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Interrupting a state machine while loop.

I have a state machine, as can be seen in the atatched vi. When the user clicks a "start Procedure" button, the case "start procedure" is executed. Inside this case I have while loop with a further case structure, which iterate over the five steps inside the case structure until the users desired cycles are done. I want to now inlcude an "interrupt Procedure " button, that breaks the while loop and halts further execution. However the button becomes inactive during running and I am not able to interrupt the loop. Highlight execution revealed that the button never changes value. How can this be? My understanding of the while loop/case structure assembly is that one case is one cycle, then moving onto the next case is another cycle, etc. Is this not correct?  

Thanks in advance.
Doug

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May it be related to this link: https://zone.ni.com/reference/en-XX/help/371361M-01/lvhowto/caveatsrecmndtnsevnts/. Under the last point it says that a VI may become unresponsive (which mine sometimes does) if the while loop doesnt execute fast enough. Given my rather lengthy sequence inside the loop (some cases may take up to 2 minutes to complete), might this be the issue?
Cheers

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Don't have a while loop inside a state.  If there are 5 steps inside of it, then it should be 5 more states on the outer state machine.  If you need to repeat a state, you just have the state machine repeat that same state.  That way at any point in these shorter running steps or states, if the stop button is pressed, then it can go to the stop state instead of the next step/state.

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Yes. your event structure could be a problem as well.

 

Do you need the event structure?  If you do, then it should be a separate state that could be called "Check for events".  Your state machine can go through that state as needed to see if it needs to handle anything before it goes on to its next state.

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Hi few Suggestions in your code,

1. Avoid usage of Sequence structure unnecessarily, use error wire for sequencing instead of sequence structure.

2.Avoid time consuming or looping logics inside the event struture, call states and implement the same logic in different state than having inside event structure.

3.Error wires are not used throughout your code.

4.Even the Loop inside start procedure can also be changed by creating the states in Main Loop itself.

 

basically need to reframe with proper state machine architecture.

 

Palanivel Thiruvenkadam,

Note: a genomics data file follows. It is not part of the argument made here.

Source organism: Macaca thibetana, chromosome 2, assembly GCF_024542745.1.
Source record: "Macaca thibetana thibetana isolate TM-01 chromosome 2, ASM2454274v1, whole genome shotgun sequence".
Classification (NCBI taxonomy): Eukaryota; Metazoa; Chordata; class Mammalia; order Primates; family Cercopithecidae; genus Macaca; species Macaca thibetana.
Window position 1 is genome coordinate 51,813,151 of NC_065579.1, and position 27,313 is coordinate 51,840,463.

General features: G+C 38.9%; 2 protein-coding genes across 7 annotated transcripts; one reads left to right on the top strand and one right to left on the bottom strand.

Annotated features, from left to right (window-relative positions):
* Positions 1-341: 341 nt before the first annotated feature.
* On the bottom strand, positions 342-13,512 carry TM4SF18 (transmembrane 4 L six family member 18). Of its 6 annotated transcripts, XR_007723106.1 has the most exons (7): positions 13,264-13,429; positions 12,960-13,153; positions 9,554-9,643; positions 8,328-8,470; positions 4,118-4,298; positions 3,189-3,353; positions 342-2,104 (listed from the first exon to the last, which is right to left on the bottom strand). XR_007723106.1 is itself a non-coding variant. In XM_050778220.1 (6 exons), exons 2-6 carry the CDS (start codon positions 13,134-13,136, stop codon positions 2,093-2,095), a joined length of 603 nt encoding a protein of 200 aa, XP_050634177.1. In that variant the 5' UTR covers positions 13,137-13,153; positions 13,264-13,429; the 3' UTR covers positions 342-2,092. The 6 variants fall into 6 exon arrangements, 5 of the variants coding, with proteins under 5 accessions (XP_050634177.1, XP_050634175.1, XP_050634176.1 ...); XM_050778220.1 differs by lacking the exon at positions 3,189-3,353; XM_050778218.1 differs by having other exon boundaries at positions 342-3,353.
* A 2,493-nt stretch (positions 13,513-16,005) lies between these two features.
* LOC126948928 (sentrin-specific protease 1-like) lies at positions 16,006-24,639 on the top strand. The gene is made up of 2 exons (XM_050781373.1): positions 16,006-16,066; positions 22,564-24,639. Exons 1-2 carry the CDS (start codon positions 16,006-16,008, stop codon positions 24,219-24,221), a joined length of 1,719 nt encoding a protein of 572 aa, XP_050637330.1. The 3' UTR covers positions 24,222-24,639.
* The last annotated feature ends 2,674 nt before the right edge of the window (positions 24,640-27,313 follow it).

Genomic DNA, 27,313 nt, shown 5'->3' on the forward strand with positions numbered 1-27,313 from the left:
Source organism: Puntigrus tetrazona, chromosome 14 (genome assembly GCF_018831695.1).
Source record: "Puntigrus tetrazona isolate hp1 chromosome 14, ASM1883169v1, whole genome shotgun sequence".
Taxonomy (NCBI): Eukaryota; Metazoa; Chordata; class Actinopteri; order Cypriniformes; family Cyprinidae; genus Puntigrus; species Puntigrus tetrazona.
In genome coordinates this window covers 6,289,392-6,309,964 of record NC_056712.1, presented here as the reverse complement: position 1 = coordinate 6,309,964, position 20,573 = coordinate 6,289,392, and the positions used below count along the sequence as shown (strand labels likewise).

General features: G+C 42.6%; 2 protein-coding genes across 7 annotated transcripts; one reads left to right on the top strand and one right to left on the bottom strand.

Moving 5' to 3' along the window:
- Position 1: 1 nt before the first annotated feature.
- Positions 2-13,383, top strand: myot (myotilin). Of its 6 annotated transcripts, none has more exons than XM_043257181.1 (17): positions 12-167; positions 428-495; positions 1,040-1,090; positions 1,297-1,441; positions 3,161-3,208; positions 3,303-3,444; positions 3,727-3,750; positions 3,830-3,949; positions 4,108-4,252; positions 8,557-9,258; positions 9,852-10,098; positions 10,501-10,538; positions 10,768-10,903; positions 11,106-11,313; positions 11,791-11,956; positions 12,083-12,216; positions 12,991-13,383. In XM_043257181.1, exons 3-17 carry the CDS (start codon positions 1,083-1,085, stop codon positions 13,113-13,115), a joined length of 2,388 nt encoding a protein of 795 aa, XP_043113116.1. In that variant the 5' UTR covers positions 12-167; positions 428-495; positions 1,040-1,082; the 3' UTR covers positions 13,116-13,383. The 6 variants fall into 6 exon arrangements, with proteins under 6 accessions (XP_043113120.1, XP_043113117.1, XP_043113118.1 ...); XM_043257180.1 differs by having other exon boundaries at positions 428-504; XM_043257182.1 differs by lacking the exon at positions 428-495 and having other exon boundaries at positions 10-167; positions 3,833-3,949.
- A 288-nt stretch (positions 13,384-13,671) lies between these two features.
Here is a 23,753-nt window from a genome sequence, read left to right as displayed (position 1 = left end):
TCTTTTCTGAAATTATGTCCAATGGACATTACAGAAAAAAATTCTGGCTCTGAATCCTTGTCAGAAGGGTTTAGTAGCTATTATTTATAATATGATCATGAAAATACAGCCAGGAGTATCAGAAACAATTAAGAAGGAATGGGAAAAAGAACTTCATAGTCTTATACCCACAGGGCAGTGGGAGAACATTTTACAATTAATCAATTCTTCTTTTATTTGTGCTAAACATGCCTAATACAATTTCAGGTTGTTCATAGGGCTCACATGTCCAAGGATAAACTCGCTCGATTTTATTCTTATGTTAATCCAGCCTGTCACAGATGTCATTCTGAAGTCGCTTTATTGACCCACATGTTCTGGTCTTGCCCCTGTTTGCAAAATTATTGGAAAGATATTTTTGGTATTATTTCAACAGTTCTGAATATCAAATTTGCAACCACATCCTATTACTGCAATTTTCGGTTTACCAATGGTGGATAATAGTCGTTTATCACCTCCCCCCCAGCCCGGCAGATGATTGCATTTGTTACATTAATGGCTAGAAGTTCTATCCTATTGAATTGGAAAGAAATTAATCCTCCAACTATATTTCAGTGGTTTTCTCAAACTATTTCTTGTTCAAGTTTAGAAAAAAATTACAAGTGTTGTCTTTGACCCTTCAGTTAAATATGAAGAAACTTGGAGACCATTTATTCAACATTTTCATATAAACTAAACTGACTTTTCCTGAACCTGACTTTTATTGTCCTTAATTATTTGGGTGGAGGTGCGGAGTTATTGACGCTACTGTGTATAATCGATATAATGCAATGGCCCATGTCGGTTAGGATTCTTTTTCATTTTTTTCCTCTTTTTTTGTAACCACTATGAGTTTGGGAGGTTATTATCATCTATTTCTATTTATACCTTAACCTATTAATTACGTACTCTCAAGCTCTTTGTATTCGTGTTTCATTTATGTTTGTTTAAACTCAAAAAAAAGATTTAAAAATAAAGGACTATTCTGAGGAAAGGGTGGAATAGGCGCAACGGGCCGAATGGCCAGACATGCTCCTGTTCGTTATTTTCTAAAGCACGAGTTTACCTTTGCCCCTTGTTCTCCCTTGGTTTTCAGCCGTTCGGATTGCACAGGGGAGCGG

Certified (LabVIEW || TestStand) Developer
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Thanks for your comment. So I need to make another 5 states: move stages down, immersion wait, move MTS up, move LTS up and drying wait? Is that what you mean? So in my start procedure event I would need to link to the move stages down event, from there to the immersion wait event, etc. Correct? How would you suggest I do this? Hidden controls that get programatically pressed?

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@bockdoug wrote:

Thanks for your comment. So I need to make another 5 states: move stages down, immersion wait, move MTS up, move LTS up and drying wait? Is that what you mean? So in my start procedure event I would need to link to the move stages down event, from there to the immersion wait event, etc. Correct? How would you suggest I do this? Hidden controls that get programatically pressed?


Never ever use hidden controls! Bad practice. Your Event structure should only act for GUI user commands, and placed into a SINGLE case of the State Machine. Other cases of your state machine would accommodate the required steps. You need to change your VI design a lot. In such case I would just use a Producer-Consumer (Events) design, where you can start a certain procedure and the State Machine is the consumer loop. Whenever you need to "interrupt", you can place an "abort" or "interrupt" command in FRONT of the Queue from the Producer loop, so the Consumer will act. Important thing is you need to cut up steps in a way in your state machine that each step should not take too much time. In this way you can interrupt fast any time...

 

Another big advantage of the Producer-consumer design is that your GUI and your State Machine is decoupled: for example, when the user clicks on "interrupt", you can ask for confirmation with a pop-up window if you want, and during this pop-up window active, your consumer loop is just still running happy and undisturbed... And so on..., producer-consumer design is very powerful you will see...

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I really suggest you to go through some LabVIEW tutorials, like the "self-paced-learning" Core 1-2-3, you can learn a lot about different design patterns and state machines, etc...

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Refer to producer consumer loop concepts

http://www.ni.com/white-paper/3023/en/

Palanivel Thiruvenkadam,
Certified (LabVIEW || TestStand) Developer
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